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  1. You'll be fine, stop stressing yourself out. If you got accepted, they clearly saw that you are capable of completing the program. Yes there are always students that may fall through the cracks, but if you give it your all you have nothing to worry about. There will be hard, long days but its worth it at the end, so keep grinding one exam/assignment/semester at a time. Enjoy your summer before Dental School. For study tips, everyone finds their own ways, there are a lot of youtubers that have tons of videos over their 4 years of dental school. From how they study, to how each year is li
  2. If you really want CE credits, there are tons of online courses that'll get you that, CE should be for the experience. Its worth paying for the high end CE, as you have time right now, time later will be much much higher in opportunity cost.
  3. The clinical exam in the states expires, the iNBDE or part1/2 wont. Therefore always nice to have that out of the way, and then every state has their own clinical requirement as mentioned above. Canada doesnt have a clinical component like ADEX where you would need to find patients, its just the NDEB Written and OSCE (OSCE serving as the clinical component). This does not hold true if you are from a non accredited university, then you must go through the equivalency process (AFK, ACS, ACJ).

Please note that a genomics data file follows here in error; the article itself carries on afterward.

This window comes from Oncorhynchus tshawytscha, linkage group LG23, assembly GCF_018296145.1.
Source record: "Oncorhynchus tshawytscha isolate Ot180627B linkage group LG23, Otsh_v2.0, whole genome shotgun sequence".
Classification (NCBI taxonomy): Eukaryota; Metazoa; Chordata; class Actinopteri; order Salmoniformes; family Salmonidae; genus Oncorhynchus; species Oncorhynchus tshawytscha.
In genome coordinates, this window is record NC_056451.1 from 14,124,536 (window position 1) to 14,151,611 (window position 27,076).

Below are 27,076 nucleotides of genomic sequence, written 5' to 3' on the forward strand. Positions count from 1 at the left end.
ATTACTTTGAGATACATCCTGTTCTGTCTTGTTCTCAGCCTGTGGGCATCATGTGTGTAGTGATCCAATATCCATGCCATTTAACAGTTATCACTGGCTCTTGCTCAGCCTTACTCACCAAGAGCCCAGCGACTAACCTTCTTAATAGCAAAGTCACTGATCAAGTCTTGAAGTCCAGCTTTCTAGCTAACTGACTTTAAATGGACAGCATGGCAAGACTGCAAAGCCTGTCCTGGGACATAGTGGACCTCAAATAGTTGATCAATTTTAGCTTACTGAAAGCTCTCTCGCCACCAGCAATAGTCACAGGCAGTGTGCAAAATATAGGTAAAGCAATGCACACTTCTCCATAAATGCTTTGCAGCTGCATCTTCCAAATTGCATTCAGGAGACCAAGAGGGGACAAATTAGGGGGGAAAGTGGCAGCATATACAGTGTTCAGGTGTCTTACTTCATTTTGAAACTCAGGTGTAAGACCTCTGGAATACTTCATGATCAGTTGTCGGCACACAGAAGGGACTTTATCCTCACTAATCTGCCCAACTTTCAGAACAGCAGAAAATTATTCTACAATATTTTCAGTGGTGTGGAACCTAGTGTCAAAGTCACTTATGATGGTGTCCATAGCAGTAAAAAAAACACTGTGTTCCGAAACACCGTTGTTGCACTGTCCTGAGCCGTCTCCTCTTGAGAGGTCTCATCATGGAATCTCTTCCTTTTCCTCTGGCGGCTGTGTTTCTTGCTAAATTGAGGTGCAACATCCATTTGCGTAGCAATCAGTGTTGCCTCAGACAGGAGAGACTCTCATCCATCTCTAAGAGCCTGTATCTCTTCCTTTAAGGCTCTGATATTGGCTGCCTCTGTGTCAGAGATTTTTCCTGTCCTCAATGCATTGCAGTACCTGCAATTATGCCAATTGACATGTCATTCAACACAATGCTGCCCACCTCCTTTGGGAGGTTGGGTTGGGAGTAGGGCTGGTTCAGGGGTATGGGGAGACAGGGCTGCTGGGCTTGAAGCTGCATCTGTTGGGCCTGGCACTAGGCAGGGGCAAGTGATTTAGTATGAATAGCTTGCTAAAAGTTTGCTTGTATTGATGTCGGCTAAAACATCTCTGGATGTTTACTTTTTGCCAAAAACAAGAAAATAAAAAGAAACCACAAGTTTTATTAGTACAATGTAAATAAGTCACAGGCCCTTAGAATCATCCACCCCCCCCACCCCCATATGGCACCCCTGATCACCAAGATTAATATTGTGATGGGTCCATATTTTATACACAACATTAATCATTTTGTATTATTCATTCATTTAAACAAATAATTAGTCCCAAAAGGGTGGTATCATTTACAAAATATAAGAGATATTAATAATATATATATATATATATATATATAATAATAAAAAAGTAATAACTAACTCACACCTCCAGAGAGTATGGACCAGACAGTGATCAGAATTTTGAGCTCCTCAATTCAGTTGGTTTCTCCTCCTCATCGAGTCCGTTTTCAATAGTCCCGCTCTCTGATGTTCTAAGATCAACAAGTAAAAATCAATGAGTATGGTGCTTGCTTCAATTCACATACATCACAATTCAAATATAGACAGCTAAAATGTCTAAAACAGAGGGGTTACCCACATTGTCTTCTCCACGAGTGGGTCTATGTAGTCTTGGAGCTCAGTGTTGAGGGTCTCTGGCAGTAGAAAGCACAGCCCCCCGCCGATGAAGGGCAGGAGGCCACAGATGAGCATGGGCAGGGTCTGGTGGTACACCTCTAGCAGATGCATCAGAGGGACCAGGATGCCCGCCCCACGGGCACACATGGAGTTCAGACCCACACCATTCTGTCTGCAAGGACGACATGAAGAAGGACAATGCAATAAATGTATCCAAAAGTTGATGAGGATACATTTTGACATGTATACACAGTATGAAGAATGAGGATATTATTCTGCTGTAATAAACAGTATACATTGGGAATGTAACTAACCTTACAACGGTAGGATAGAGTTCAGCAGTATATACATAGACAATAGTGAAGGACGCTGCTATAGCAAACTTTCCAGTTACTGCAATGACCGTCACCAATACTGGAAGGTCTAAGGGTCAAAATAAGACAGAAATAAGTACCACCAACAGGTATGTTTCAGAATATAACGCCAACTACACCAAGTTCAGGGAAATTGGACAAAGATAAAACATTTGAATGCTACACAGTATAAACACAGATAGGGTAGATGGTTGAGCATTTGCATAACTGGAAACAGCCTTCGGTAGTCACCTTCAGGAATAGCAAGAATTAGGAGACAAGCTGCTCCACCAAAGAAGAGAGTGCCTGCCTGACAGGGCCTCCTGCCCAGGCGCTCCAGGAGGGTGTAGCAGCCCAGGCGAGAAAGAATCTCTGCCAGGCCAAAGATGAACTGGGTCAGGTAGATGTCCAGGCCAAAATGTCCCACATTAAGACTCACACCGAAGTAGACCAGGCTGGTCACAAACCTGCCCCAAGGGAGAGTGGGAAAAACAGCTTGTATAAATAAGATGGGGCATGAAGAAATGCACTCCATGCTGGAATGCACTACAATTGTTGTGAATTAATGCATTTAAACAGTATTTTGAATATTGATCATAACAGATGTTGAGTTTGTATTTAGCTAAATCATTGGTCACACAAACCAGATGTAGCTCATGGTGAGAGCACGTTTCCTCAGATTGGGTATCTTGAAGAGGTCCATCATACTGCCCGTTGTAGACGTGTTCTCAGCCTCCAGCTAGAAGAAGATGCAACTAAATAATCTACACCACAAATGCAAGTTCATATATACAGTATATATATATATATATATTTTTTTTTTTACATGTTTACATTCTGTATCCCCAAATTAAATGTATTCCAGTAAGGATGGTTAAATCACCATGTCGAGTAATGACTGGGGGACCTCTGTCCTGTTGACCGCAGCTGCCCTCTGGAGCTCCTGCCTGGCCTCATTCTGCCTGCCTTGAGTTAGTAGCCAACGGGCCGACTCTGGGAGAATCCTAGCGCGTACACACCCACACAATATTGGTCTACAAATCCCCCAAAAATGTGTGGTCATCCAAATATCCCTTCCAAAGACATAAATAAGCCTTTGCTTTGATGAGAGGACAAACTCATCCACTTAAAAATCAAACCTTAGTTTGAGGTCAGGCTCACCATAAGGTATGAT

4. Theres always people that write both American Boards and Canadians. Less than half the class though. Most write to keep the option of specializing open, as States has more seats. The process itself as a Canadian grad is not that hard to work in the States.
  5. They've increased their seats for OOP since the year interviews were cancelled, therefore the average has been the same, if anything lower. I do agree, it would dip slightly with interviews, when they do come back in play.
  6. Could register for CE courses and do some learning. They should really offer another exam date earlier, very unfair.
  7. These numbers are accurate. If anything underreported in failures, actual rate is much higher across the country.
  8. NDEB is much much harder than the US NBDE exam. Most Dental students in the states pass their licensing exam in term 1 of fourth year.
  9. GPA is number 1. Keep your GPA/Class rank high. Canada is very competitive due to limited OMFS seats. Second would be to try and do externships in the summer/Research with faculty. Getting publications under your belt would be a big boost. Then finally, if you have time, being involved in some leadership position, but make sure it does not diminish your grades. In Canada going through an internship is the best way to be competitive for the programs, GPR is almost as good. For States, just make sure to do your research in advance on every school, the programs may differ tremendously
  10. Majority of out of province return home after graduation, a few may stay depending on other factors (significant other, etc).
  11. 86+ is competitive with a 21+ DAT. Average applicant OOP is 91% 22 DAT. Best of luck.
  12. Some do research (but still travel), most travel. Highly recommend traveling to cope with the pain of dental school.
  13. It covers the general sciences to just enough material you need to know. (you gotta meet more people my man)
  14. From speaking to multiple dental students across the country, Dat Bootcamp supplemented with 1 other textbook from any company (Princeton, Kaplan) is the way to go. Bootcamp prepares you very well for the PAT section and is generally harder than the actual exam. Just stay calm, manage your time and you will do excellent. Goodluck!
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